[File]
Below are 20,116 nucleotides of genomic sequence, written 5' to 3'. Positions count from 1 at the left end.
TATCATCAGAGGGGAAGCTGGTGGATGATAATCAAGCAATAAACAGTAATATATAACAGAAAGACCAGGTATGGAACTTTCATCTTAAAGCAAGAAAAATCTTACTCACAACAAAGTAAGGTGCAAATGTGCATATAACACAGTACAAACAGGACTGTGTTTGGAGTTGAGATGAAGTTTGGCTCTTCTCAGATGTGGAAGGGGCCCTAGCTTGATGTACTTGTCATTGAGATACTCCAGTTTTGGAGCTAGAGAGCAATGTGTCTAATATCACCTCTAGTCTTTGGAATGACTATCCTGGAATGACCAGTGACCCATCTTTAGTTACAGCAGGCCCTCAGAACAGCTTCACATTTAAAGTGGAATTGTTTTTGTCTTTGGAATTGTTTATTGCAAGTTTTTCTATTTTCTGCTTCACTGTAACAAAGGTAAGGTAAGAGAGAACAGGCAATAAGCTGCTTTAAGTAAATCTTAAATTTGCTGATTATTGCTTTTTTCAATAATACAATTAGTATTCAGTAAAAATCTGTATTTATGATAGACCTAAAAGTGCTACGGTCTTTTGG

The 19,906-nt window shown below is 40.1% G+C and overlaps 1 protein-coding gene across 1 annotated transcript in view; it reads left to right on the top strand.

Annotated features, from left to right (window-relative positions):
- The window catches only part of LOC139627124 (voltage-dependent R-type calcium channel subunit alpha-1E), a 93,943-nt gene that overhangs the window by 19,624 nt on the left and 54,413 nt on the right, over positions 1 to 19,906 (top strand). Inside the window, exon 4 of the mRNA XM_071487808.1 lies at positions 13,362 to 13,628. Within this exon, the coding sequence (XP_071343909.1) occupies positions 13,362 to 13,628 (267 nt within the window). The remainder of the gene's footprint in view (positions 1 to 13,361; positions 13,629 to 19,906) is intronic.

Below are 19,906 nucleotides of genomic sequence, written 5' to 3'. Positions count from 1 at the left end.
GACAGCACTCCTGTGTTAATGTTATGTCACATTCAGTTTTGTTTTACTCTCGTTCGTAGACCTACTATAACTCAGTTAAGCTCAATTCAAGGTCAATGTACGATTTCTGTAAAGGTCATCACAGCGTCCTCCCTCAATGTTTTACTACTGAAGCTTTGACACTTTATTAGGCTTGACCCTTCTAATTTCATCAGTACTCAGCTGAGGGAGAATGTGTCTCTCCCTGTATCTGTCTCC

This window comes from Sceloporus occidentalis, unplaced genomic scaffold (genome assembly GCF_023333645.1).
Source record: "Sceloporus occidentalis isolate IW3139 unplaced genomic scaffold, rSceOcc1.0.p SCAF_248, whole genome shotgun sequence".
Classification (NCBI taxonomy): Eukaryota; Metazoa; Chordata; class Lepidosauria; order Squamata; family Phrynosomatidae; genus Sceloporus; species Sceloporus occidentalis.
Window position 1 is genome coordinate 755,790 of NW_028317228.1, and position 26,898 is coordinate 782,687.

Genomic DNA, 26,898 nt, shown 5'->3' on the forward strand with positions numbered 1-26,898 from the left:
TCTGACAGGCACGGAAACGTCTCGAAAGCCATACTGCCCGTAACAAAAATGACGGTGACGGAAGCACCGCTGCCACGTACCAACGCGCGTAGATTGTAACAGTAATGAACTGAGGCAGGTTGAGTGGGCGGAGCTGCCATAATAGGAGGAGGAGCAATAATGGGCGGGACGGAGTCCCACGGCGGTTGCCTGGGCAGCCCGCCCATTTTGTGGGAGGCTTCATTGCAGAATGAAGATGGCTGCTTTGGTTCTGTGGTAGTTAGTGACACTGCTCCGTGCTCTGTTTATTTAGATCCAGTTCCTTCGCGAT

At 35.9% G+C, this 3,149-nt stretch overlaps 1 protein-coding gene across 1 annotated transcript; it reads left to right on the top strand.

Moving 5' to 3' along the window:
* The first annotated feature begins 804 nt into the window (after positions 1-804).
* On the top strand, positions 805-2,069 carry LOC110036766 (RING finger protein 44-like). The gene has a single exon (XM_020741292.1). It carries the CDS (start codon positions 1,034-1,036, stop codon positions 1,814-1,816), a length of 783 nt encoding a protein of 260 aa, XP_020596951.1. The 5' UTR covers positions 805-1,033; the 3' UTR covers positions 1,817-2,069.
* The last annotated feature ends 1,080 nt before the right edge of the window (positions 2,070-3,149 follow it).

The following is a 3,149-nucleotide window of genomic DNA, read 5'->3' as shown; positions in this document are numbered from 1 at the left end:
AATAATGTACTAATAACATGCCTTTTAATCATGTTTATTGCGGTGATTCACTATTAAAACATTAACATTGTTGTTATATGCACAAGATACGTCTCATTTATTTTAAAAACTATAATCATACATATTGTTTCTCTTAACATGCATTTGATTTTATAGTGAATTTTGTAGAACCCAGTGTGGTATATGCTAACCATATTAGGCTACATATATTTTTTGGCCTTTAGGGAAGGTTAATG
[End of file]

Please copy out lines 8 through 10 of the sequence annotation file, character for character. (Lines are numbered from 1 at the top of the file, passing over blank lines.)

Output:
This window comes from Sceloporus occidentalis, unplaced genomic scaffold (genome assembly GCF_023333645.1).
Source record: "Sceloporus occidentalis isolate IW3139 unplaced genomic scaffold, rSceOcc1.0.p SCAF_248, whole genome shotgun sequence".
Classification (NCBI taxonomy): Eukaryota; Metazoa; Chordata; class Lepidosauria; order Squamata; family Phrynosomatidae; genus Sceloporus; species Sceloporus occidentalis.